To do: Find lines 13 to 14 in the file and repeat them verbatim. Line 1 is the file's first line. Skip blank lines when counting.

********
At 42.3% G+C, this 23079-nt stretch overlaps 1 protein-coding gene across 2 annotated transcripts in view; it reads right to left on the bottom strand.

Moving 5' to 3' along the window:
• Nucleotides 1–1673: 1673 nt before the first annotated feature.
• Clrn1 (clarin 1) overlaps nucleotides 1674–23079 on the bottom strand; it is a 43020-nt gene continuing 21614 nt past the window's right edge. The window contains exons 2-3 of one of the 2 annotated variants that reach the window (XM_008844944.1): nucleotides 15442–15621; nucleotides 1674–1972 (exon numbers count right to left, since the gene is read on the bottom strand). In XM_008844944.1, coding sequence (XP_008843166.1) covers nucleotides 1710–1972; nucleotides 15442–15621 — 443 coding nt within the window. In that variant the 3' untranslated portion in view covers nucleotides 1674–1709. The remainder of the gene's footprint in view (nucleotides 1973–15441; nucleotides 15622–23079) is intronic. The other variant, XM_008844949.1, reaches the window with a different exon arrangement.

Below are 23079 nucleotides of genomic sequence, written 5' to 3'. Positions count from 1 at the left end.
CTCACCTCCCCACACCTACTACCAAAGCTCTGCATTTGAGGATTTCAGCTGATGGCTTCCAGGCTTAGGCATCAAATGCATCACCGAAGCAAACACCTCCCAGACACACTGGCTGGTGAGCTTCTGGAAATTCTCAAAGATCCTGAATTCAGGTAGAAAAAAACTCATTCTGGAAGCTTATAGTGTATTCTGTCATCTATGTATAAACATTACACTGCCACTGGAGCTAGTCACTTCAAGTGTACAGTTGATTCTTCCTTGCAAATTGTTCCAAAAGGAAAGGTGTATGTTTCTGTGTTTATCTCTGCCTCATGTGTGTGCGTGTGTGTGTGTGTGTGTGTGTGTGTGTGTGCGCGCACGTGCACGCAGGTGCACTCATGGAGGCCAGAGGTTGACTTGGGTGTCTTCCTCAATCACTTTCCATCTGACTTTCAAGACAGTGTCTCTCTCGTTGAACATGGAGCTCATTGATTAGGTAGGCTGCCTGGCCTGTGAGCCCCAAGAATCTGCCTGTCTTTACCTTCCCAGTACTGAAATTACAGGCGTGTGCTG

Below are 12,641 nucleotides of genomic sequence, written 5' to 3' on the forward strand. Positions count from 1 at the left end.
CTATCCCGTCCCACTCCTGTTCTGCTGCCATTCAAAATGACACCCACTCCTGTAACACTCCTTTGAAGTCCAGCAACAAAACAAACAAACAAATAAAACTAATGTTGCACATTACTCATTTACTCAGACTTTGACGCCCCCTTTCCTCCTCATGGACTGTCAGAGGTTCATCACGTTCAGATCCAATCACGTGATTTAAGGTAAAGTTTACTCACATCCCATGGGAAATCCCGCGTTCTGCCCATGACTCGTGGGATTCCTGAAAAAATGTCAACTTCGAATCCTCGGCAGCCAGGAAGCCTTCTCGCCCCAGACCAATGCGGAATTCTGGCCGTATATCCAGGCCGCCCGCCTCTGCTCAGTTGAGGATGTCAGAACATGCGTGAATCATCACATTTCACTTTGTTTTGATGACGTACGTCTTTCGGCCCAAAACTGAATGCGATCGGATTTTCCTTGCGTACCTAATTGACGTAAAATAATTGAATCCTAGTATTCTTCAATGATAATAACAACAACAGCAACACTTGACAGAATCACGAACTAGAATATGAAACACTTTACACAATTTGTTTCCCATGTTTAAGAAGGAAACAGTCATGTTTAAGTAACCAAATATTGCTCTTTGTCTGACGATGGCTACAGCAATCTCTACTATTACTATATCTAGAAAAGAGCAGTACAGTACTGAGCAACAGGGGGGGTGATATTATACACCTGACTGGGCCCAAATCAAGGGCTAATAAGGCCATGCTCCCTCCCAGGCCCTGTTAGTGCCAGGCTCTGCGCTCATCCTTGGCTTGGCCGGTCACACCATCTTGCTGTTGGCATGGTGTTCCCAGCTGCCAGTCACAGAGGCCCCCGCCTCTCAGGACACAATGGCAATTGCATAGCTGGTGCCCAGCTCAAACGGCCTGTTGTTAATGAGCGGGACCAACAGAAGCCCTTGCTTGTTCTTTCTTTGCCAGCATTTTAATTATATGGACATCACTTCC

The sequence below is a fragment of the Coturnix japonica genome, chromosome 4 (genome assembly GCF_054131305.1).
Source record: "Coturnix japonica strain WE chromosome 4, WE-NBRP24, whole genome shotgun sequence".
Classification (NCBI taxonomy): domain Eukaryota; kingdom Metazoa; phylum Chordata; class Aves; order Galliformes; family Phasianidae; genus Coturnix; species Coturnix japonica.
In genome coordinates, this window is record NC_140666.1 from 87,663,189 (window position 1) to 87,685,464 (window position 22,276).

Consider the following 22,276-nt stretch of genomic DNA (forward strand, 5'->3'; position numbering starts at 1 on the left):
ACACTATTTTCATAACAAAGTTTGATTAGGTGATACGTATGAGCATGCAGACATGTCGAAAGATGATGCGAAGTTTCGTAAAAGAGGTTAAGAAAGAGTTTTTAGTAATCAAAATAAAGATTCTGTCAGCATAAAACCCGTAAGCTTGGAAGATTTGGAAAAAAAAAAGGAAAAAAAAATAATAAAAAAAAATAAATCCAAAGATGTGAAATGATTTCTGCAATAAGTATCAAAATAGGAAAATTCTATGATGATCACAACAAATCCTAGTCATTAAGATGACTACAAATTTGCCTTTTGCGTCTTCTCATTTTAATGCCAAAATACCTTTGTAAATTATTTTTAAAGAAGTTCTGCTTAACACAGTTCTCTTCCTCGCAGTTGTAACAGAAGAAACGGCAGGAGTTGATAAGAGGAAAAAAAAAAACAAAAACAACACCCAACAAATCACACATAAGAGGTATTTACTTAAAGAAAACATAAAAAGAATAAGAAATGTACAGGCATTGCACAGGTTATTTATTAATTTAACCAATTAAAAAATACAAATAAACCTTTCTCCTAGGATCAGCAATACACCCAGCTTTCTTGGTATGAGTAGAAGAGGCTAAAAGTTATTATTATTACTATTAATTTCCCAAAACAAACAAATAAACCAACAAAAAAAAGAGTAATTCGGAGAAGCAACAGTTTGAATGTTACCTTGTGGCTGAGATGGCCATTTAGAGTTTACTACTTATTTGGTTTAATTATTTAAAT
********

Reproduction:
Consider the following 22,276-nt stretch of genomic DNA (forward strand, 5'->3'; position numbering starts at 1 on the left):
ACACTATTTTCATAACAAAGTTTGATTAGGTGATACGTATGAGCATGCAGACATGTCGAAAGATGATGCGAAGTTTCGTAAAAGAGGTTAAGAAAGAGTTTTTAGTAATCAAAATAAAGATTCTGTCAGCATAAAACCCGTAAGCTTGGAAGATTTGGAAAAAAAAAAGGAAAAAAAAATAATAAAAAAAAATAAATCCAAAGATGTGAAATGATTTCTGCAATAAGTATCAAAATAGGAAAATTCTATGATGATCACAACAAATCCTAGTCATTAAGATGACTACAAATTTGCCTTTTGCGTCTTCTCATTTTAATGCCAAAATACCTTTGTAAATTATTTTTAAAGAAGTTCTGCTTAACACAGTTCTCTTCCTCGCAGTTGTAACAGAAGAAACGGCAGGAGTTGATAAGAGGAAAAAAAAAAACAAAAACAACACCCAACAAATCACACATAAGAGGTATTTACTTAAAGAAAACATAAAAAGAATAAGAAATGTACAGGCATTGCACAGGTTATTTATTAATTTAACCAATTAAAAAATACAAATAAACCTTTCTCCTAGGATCAGCAATACACCCAGCTTTCTTGGTATGAGTAGAAGAGGCTAAAAGTTATTATTATTACTATTAATTTCCCAAAACAAACAAATAAACCAACAAAAAAAAGAGTAATTCGGAGAAGCAACAGTTTGAATGTTACCTTGTGGCTGAGATGGCCATTTAGAGTTTACTACTTATTTGGTTTAATTATTTAAAT